You know, I can honestly say that I am not saying this to be politically correct. Each collaboration like that has been special, because of the individual involved. They all take on their own unique memory and meaning. When the call came to sing with Peter Cetera, I mean I'm obviously a huge Chicago fan, that was great, just the idea of getting to sing with him. Also, the stuff I've done with Michael Smith. Michael just turned - oh, I don't know if he's willing to admit this in public, but I'll say it. He just turned 40 and we had a birthday party for him and people did some music, and Michael and I got up and sang a song together. We grew up together and all that kind of felt a special part.

Again, the friendship that came to be because of getting to record a song with Vince was very special to me and there've been so many other people. You know, the type of work that I'm able to do has allowed me to run in sort of really interesting circles. Not better than people that aren't famous, but certainly there's an interest factor. For instance, I am a huge Carole King fan and I met her at a thing with Paul Newman and we actually sang a song together and it was like - somebody touch me, I can't believe it!

Also, singing with John Denver was a highlight. Last year at the Bob Hope Desert Classic golf tournament in Palm Springs, Vince Gill and I got up and sang Country Road with John Denver. We both listened to the song a zillion times growing up and he's so sweet. I was just so sad when I heard that he was killed. I've listened to a lot of his music and it's a real deep loss.

What happened with James Taylor?

Well, I'm a huge James Taylor fan and I've always wanted to sing with him. He actually came in and did a concert in Nashville, probably ten years ago, at an event I was hosting and we got to talk a little bit. Anyway, as I was working on this album I thought, I would love to sing a duet with James Taylor, and I'd written a song called I Got You and I thought he would sound great on it. It's kind of an up tempo song. So 1 got his address and I sent him a tape - first I called him on the phone and he said, 'I'd love to, send me a song'. So I sent him the song and when he finally called he said, 'I, too, have always hoped that maybe we'd be able to do something together, but if we do I want it to be something really special and I don't like this song, I think it's awful.' Of course he didn't realise I'd written it. So there was a long pause and he said, 'Please tell me you didn't write this.' I said, 'I did, but I appreciate the honesty and maybe there'll be another song.'

But you know what? He was right, it wasn't a very good song. It didn't make the cut for the album. As a song writer people ask me a lot, 'What's your favourite song on this album?' Well, my pretty typical response is, `Ask me again in five years', because certain songs mean something to you after a while and really wear well with time. That's what the whole recording process is like on this project, because I recorded 31 songs. When you go in and do one in the studio, it's always your current favourite and that's kind of how this song I sent to him was. It was the one we were working on, it was my current favourite, but the good thing about having the luxury to take a lot of time and write and record so many different songs, is that by the time we really sat down to pick the songs we thought were the best, I had lived with them all for a long time, and it was real easy to look at that list and fight for some. It's real easy to look at others and decide to leave them out. I think regardless of James' opinion, I think I've Got You would have fallen into that category. So I thought it humorous. I loved his honesty and it didn't hurt my feelings, I just thought it was funny, you know?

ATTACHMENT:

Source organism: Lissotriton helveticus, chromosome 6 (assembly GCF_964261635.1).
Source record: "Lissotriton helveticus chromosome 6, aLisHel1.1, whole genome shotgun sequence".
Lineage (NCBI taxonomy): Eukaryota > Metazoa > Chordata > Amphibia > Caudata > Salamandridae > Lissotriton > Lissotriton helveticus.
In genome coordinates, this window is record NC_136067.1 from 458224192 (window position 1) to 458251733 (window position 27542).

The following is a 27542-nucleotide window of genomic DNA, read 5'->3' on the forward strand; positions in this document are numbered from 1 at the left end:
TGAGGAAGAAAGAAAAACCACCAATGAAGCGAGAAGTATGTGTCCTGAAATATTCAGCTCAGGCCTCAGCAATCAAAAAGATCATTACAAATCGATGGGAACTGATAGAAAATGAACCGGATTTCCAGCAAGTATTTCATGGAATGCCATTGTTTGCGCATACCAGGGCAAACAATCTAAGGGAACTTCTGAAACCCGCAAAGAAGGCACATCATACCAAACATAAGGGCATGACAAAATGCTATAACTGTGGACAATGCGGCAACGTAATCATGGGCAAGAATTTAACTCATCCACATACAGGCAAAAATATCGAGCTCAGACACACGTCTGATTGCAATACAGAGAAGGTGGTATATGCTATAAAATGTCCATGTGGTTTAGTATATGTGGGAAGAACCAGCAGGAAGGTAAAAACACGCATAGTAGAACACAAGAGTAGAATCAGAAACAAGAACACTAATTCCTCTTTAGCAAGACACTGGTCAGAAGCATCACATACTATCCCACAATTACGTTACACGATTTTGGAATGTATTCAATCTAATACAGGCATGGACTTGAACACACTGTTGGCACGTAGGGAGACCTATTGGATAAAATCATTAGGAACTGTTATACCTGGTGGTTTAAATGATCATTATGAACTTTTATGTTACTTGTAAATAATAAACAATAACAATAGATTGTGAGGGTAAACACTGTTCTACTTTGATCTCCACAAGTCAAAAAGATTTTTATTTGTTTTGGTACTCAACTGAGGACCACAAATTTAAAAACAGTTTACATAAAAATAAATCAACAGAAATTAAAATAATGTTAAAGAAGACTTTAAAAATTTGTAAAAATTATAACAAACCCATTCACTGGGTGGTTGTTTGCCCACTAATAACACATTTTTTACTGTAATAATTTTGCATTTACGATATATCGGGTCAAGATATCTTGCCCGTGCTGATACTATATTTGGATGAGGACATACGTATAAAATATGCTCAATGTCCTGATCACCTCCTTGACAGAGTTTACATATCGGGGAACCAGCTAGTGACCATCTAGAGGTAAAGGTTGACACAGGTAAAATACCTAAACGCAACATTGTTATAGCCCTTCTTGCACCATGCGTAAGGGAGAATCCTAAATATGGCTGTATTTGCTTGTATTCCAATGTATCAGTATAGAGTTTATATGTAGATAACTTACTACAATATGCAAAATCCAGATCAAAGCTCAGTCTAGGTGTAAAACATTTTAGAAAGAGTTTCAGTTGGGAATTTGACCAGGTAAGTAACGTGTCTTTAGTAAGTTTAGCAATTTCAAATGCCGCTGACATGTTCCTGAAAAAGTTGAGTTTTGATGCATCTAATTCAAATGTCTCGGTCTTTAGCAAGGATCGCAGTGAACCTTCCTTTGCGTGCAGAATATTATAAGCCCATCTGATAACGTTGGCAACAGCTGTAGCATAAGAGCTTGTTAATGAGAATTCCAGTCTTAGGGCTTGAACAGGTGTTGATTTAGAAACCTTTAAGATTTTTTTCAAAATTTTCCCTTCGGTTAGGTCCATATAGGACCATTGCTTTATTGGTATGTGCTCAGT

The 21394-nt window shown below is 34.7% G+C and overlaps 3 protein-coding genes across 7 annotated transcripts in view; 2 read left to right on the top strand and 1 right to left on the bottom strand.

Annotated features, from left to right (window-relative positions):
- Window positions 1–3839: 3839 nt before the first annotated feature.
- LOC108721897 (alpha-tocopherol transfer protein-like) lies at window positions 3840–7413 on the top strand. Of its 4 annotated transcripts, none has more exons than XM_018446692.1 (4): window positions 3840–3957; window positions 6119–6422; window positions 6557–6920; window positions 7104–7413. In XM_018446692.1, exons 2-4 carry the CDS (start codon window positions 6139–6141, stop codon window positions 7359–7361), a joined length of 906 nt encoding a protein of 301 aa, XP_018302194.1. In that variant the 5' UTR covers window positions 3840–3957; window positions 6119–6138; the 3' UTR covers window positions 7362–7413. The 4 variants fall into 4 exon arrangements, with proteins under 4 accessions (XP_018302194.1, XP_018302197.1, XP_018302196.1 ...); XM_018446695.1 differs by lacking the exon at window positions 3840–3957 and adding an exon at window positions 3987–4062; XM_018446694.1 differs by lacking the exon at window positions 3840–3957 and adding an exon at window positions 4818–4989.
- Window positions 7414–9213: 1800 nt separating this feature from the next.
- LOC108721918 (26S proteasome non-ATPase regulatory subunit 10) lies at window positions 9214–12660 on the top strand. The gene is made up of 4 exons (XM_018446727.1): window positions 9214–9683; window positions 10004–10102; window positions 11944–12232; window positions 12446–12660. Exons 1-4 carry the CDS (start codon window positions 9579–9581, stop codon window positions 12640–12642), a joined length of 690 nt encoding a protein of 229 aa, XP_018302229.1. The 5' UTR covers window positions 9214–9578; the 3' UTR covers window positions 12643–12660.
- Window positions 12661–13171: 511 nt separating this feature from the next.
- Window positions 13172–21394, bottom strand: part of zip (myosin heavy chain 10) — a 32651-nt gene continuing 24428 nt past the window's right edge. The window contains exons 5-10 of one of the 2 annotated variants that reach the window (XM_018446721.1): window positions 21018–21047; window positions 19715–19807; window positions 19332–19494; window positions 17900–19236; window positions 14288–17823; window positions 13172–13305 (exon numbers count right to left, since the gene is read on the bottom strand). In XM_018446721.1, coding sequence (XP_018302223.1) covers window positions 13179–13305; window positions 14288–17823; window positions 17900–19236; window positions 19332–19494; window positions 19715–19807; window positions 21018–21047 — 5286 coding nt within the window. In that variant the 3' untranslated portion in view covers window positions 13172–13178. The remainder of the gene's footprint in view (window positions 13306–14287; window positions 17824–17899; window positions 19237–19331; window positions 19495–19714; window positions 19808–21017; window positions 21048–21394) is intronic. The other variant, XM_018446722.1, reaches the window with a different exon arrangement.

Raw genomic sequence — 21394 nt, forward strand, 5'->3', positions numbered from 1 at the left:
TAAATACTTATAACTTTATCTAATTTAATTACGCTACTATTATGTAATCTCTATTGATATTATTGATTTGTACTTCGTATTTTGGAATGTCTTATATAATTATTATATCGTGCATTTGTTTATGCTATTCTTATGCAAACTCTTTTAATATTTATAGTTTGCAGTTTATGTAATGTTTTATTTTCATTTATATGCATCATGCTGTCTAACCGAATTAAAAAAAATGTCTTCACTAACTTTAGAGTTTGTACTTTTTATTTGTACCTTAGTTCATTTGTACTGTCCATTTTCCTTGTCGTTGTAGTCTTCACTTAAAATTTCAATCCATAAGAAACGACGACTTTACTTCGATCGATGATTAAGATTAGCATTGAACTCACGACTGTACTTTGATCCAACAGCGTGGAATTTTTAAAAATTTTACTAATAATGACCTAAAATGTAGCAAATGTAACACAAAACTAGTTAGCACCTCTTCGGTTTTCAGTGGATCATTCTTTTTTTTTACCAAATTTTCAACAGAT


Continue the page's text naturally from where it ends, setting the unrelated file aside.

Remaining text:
We've heard the National Enquirer stories. What is the real story?

I actually have never seen the stories. I hear that they've written some things and I don't make a habit of reading those, so I don't know exactly what they've put. The tabloids have always been, I have felt, pretty kind to me, until recently. I guess they've printed a few things, but you know, I guess they put people behind cars and bushes and they take pictures of very innocent activities and actions and then they decide to throw a slam on them that just isn't reality.

The one that I think was the most recent was me giving Vince Gill a ride home and it wasn't even a ride home, it was to his car. He was walking two blocks in the hot sun and I saw him and pulled up and said, `Hey buddy, you want a ride?' and drove him to his car two blocks away. I mean, they turn that into some We got you! story. It's like got me what? Giving a friend a ride. I'm not going to try to fight that. I know what's true. I know my life. I know my friends and the people who know and love me also know what's going on, so I think it's unfortunate. But I don't have the type of public life that ends up being too interesting to the National Enquirer, you know. I'm kind of a quiet homebody, so for the most part they leave me alone.

Tell me the story you told about the bag man.

The bane of my existence has always been curiosity and it's got me into trouble a few times. I had a day to kill in the city, sat on a park bench and got talking to a bag man. When I went to say goodbye I was afraid for just a brief moment that he was going to follow me, and that I had made a big mistake and I told him that. I said, `I'm a little nervous here, Johnny. I'm afraid you're going to follow me back to my hotel, or come look for me.' He said, `I will not follow you.' And he didn't. I would certainly recommend the conversation, because when he said to me he hadn't talked to somebody in 3 or 4 days, it struck me that we all have a need for connection.